The beginning of the 1980s saw the release of a wave of Hong Kong zombie movies featuring those blue green doleful Jiangshi, that hop around in Qing Dynasty official uniforms. These pioneers and the plethora of imitators, were mostly inspired by the legend of the Xiangxi Jiangshi handlers from Hunan.
West Hunan is home to the Zhangjiajie mountains. range, an embodiment of China’s gothic sublime. Its soaring, impossibly steep pillars, and many impenetrable parts have been the setting for many fantasy and horror stories throughout history. It was said the ganshiren 赶尸人 (corpse handlers), were skilled in the art of leading the walking dead through this mountain range, back to their homes, where they could be finally laid to rest. The standard method of transportation would consist of two handlers, at either end of the line of jiangshi, with the handler at the back holding a bowl of water. As long as the water was held upright, the jiangshi would stay standing.
The Jiang Shi would often be dressed up and disguised as living humans, to make them look more respectable, and to stop too many questions from being asked. This would have been one reason why so many Jiang Shi are portrayed in Hong Kong movies dressed in Qing official clothing. The smart outfits were the most uniform clothing to be found in the wardrobe department, owing to the popularity of Qing period dramas.
The Jiangshi’s hands would be tied and placed in front of them on bamboo poles, largely hidden under the wide sleeves of their traditional clothing, and the poles carried by the handlers at either ends of the retinue. These walking corpses never spoke, and walked in a peculiar way. We can see from here the origins of the postures of hopping Hong Kong movie zombies, and their out-stretched arms.
One of the early notable films based on these legends was The Case of Walking Corpses, (1957) directed by Wong Tin Lam, although the first jiangshi movie came out during the 1930s, Kung-Leong Yeung’s Midnight Vampire, the story of a man that murders by his own brother, who then returns as a jiangshi to take his revenge, and Three Thousand Year Old Vampire, in which the ancient corpse emerges from its grave to invade the living world with his army of jiangshi. From the English titles of these films, can be seen the beginnings of the confusion between jiangshi and vampires (which should actually be xixuegui in Chinese).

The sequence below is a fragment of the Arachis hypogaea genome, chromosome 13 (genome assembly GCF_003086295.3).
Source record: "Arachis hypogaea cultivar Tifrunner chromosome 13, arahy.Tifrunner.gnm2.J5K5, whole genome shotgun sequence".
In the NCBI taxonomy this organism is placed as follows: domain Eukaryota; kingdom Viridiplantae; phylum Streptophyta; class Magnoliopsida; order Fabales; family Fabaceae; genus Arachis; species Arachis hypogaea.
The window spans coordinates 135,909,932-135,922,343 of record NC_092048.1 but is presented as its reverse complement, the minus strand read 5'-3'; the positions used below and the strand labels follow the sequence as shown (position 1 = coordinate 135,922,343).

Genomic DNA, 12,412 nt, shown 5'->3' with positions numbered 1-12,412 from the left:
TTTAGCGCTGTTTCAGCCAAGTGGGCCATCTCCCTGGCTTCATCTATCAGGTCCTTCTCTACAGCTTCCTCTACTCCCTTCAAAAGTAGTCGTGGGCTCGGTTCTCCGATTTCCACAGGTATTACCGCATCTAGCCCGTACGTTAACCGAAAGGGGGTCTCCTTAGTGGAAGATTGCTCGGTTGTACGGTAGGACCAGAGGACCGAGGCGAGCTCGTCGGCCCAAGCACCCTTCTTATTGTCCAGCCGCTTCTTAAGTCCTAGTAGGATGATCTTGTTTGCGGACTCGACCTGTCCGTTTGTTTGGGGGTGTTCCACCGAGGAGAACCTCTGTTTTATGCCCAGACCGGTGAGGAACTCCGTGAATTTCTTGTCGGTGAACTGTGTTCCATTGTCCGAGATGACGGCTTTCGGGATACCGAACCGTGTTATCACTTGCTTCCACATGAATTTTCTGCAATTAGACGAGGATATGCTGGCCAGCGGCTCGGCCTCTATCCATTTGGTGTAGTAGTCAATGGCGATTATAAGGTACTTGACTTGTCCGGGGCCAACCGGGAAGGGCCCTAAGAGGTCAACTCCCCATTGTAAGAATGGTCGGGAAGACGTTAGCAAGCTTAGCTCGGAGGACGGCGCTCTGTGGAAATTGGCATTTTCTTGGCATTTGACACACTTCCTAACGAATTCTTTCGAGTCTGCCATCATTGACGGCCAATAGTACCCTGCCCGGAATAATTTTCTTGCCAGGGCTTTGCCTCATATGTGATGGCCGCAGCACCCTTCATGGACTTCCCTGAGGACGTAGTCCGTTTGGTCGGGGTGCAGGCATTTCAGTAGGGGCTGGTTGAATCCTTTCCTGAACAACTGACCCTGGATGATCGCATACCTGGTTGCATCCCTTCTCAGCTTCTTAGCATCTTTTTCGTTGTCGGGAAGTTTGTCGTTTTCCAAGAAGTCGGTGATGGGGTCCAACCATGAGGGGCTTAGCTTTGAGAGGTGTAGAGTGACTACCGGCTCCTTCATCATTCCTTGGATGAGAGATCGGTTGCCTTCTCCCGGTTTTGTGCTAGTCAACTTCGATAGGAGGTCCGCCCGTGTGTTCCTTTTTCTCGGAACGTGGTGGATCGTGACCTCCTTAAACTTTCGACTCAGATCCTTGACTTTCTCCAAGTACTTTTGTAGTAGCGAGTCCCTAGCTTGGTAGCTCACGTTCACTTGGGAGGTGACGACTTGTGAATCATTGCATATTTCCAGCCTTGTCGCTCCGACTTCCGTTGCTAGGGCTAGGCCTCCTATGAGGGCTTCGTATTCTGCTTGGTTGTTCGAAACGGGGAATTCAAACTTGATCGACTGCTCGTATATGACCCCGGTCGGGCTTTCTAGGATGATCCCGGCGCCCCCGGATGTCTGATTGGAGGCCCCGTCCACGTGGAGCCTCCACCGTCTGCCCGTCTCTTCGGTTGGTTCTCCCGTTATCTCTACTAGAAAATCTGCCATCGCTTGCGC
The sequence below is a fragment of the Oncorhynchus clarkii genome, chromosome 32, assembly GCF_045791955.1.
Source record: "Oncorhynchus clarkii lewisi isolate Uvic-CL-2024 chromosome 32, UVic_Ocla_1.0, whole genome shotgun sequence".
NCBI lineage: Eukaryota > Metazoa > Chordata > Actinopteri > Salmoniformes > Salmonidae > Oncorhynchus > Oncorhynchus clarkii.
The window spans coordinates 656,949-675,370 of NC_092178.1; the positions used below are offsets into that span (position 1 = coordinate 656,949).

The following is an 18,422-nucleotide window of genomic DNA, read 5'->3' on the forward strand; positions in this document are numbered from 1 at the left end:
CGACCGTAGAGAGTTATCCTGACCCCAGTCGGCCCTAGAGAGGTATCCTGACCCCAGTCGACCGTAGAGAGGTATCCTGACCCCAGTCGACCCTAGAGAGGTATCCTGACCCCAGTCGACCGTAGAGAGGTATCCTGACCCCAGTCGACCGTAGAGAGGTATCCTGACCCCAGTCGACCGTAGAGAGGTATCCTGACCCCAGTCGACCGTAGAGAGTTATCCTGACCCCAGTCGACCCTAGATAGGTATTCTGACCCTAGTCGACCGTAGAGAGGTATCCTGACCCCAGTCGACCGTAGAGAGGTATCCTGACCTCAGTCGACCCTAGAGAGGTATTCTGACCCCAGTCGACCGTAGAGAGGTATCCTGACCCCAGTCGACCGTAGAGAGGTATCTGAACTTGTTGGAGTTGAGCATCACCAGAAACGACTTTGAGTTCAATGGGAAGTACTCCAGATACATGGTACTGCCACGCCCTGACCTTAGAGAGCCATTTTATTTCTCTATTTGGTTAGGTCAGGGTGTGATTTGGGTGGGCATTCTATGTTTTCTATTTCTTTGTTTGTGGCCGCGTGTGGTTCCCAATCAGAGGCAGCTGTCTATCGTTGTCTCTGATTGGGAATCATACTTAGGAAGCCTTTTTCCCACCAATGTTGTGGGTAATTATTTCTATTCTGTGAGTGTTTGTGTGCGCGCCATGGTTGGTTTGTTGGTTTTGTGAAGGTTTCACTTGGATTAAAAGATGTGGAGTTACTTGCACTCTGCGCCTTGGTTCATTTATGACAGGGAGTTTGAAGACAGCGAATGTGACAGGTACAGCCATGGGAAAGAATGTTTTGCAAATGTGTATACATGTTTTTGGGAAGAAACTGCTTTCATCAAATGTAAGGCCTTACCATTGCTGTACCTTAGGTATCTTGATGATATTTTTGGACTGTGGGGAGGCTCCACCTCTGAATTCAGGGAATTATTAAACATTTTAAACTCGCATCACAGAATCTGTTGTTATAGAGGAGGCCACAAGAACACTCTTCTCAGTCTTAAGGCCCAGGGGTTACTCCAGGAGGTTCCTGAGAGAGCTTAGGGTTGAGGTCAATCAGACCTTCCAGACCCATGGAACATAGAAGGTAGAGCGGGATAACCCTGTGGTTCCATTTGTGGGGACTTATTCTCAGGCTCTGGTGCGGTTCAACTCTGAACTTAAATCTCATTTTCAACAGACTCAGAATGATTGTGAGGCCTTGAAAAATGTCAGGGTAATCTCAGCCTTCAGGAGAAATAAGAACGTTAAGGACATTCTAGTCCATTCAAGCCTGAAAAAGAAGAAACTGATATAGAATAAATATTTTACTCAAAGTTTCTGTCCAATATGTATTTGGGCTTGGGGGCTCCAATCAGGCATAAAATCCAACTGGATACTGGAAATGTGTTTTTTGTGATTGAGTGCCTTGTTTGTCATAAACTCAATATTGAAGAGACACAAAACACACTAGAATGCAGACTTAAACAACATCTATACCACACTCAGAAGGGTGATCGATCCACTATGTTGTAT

Jiangshi films of the 1950s such as Strange Tales at Midnight and Voyage of the Dead (also by Yeung) tended to feature not the supernatural, but people disguised as Jiangshi, in the best traditions of Scooby-Doo, in order to seek revenge, or embezzle a family inheritance.
More seasoned fans of British horror may remember the 1974 Shaw and Hammer collaboration The Legend of the Seven Golden Vampires, jointly steered by Roy Ward Baker, and Shaw’s major kungfu directior Chang Cheh, with Peter Cushing’s Dr Van Hellsing pitted against Tsi Ching, a jiangshi played by David Chiang (Shaw’s leading kungfu star). Whist this raised the profile of Chinese horror films internationally, it further muddied the waters regarding the jiangshi and the vampire.
By the 1980s, New Wave cinema had injected new energy and direction into the Chinese horror movie industry. Ann Hui’s The Spooky Bunch (1980) with its unique narrative perspective that challenged conventional relations between humans and ghosts, subsequently inspired Sammo Hung to make Encounters of the Spooky Kind for Golden Harvest later that same year.
Encounters combined the gory humour of Evil Dead, with innovative special effects, and excellent action choreography that was to become Hung’s trademark. Amongst the many monsters in the film, is a grey-blue jiangshi in Qing uniform, whose hopping allows him to fly through the air.
The cluster of jiangshi films were mutually inspiring, propelling the genre to greater heights. Just as Spooky Bunch inspired Encounters, Encounters had cast Ching Ying Lam as the Inspector, the type of role that would become his trademark speciality in subsequent jiangshi movies. Like Cushing in the Hammer vampire films, Lam is the brave, forthright and skilled jiangshi slayer, a role he would returned to many times, including taking the lead in Ricky Lau’s famous Mr Vampire (1985).
Mr Vampire was a revolutionary jiangshi classic in many ways. From its amalgamation of horror, kungfu and comedy genres, to the highly successful creation of what would become character archetypes in jiangshi films, the charismatic priest, his bumbling disciples and the spirited, Western-educated wealthy young “princess” who provides eye candy and contrast to the traditional setting.
After Encounters of the Spooky Kind and Mr Vampire, Jiang Shi movies flooded the market and diversified in style and content. The genre even evolved to stories from the Jiangshi’s viewpoint, as Ricky Lau’s masterpiece became a series. Mr Vampire II (1986) is a sort of Chinese take on The Munsters, featuring Jiangshi parents and their adorable zombie kids.
Towards the mid 1990s, the Hong Kong zombie film went into decline due to over-saturation and a lack of originality. However, with international horror movies from Japan and the West being very well received in China, the genre is being reanimated by films like Juno Mak’s Rigor Mortis (2013). Within mainland China, the Jiangshi has continued to fuel the Chinese imagination. In fact in Hunan today, tourists can now enjoy stage shows inspired by legend of the Xiangxi Jiangshi handlers.
Posted in Culture and tagged china, Chinese, film, HK cinema, horror film, Jiang Shi, movie, Mr Vampire, New Wave, Spooky Bunch, supernatural, zombie